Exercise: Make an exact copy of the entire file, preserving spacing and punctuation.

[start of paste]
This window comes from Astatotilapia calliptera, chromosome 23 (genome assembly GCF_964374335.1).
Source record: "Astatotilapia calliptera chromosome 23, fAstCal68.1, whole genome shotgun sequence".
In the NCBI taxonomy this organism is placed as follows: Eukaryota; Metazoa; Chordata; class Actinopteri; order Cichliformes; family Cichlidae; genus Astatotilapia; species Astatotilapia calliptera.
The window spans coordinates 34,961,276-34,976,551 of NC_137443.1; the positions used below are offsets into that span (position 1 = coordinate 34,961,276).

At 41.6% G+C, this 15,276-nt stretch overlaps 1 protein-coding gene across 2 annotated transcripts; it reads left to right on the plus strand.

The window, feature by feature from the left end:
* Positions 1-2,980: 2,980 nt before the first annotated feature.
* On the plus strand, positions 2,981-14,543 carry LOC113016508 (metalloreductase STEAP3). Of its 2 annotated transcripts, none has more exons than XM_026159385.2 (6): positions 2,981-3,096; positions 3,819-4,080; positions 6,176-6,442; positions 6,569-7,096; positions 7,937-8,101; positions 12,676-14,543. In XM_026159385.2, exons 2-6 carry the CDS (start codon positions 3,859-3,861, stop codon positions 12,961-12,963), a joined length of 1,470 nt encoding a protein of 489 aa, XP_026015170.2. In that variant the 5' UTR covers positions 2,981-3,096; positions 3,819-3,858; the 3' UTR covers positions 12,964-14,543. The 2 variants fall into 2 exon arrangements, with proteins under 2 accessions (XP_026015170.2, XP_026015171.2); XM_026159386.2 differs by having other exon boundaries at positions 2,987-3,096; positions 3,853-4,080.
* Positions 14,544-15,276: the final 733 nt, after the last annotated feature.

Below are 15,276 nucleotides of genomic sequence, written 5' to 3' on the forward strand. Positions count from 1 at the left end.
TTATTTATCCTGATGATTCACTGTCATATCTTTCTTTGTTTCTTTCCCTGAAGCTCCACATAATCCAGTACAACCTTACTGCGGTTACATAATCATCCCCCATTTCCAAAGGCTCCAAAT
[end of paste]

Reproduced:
This window comes from Astatotilapia calliptera, chromosome 23 (genome assembly GCF_964374335.1).
Source record: "Astatotilapia calliptera chromosome 23, fAstCal68.1, whole genome shotgun sequence".
In the NCBI taxonomy this organism is placed as follows: Eukaryota; Metazoa; Chordata; class Actinopteri; order Cichliformes; family Cichlidae; genus Astatotilapia; species Astatotilapia calliptera.
The window spans coordinates 34,961,276-34,976,551 of NC_137443.1; the positions used below are offsets into that span (position 1 = coordinate 34,961,276).

At 41.6% G+C, this 15,276-nt stretch overlaps 1 protein-coding gene across 2 annotated transcripts; it reads left to right on the plus strand.

The window, feature by feature from the left end:
* Positions 1-2,980: 2,980 nt before the first annotated feature.
* On the plus strand, positions 2,981-14,543 carry LOC113016508 (metalloreductase STEAP3). Of its 2 annotated transcripts, none has more exons than XM_026159385.2 (6): positions 2,981-3,096; positions 3,819-4,080; positions 6,176-6,442; positions 6,569-7,096; positions 7,937-8,101; positions 12,676-14,543. In XM_026159385.2, exons 2-6 carry the CDS (start codon positions 3,859-3,861, stop codon positions 12,961-12,963), a joined length of 1,470 nt encoding a protein of 489 aa, XP_026015170.2. In that variant the 5' UTR covers positions 2,981-3,096; positions 3,819-3,858; the 3' UTR covers positions 12,964-14,543. The 2 variants fall into 2 exon arrangements, with proteins under 2 accessions (XP_026015170.2, XP_026015171.2); XM_026159386.2 differs by having other exon boundaries at positions 2,987-3,096; positions 3,853-4,080.
* Positions 14,544-15,276: the final 733 nt, after the last annotated feature.

Below are 15,276 nucleotides of genomic sequence, written 5' to 3' on the forward strand. Positions count from 1 at the left end.
TTATTTATCCTGATGATTCACTGTCATATCTTTCTTTGTTTCTTTCCCTGAAGCTCCACATAATCCAGTACAACCTTACTGCGGTTACATAATCATCCCCCATTTCCAAAGGCTCCAAAT